Want to hear about a real scandal? Something truly newsworthy, as opposed to, say, editing a clip from a low-level government official talking about an event that happened long before she even worked for the government and touting it as evidence of widespread racism and corruption?
In 1976, a correspondent for CBS News who had been personally recruited by Edward R. Murrow received a file from a confidential source that detailed extensive illegal CIA and FBI activities. It was called the Pike Committee Report. When CBS reportedly refused to air the contents of the documents, the correspondent quietly leaked the file to the Village Voice, which then ran with the story. He was not only suspended by CBS for doing this; he was called before Congress and hectored to reveal his source -- which he refused to, asserting his First Amendment right as a member of the press.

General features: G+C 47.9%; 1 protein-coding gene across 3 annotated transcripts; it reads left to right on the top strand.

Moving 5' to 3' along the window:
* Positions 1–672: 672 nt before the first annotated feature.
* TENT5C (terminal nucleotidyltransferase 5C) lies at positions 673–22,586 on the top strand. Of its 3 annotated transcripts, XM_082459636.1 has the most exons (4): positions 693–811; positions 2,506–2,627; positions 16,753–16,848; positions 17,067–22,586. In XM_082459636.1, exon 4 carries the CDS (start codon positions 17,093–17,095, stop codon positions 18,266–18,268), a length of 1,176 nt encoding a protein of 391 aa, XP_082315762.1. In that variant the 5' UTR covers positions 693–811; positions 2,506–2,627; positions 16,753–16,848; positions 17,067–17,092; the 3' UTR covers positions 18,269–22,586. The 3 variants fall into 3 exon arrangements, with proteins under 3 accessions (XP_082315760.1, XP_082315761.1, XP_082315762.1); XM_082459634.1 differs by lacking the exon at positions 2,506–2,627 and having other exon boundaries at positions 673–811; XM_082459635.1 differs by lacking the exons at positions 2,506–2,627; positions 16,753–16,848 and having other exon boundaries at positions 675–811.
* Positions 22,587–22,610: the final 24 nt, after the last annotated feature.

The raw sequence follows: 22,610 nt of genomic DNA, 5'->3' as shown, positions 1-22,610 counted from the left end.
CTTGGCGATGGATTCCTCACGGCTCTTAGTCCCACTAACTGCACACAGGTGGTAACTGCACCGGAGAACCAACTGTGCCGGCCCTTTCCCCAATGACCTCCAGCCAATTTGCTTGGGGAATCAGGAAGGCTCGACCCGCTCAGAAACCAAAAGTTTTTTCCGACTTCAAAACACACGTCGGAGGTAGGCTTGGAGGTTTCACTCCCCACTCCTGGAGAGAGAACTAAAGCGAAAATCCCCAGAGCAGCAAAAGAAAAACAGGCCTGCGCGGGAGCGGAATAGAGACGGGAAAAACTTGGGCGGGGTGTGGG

He risked his career and his very freedom for something he believed in.
And in the end, he became known as one of journalism's elder statesmen because of the sort of courage and conviction it took to make that stand.
That man was Daniel Schorr -- who died this morning at the age of 93.
There are very few people in the news business who truly have earned the title of "legend." Daniel Schorr is unquestionably one of them.
So if you're out tonight, raise a glass to the man who read Nixon's now-infamous Enemies List live on network television -- only to find out that he was #17 on it.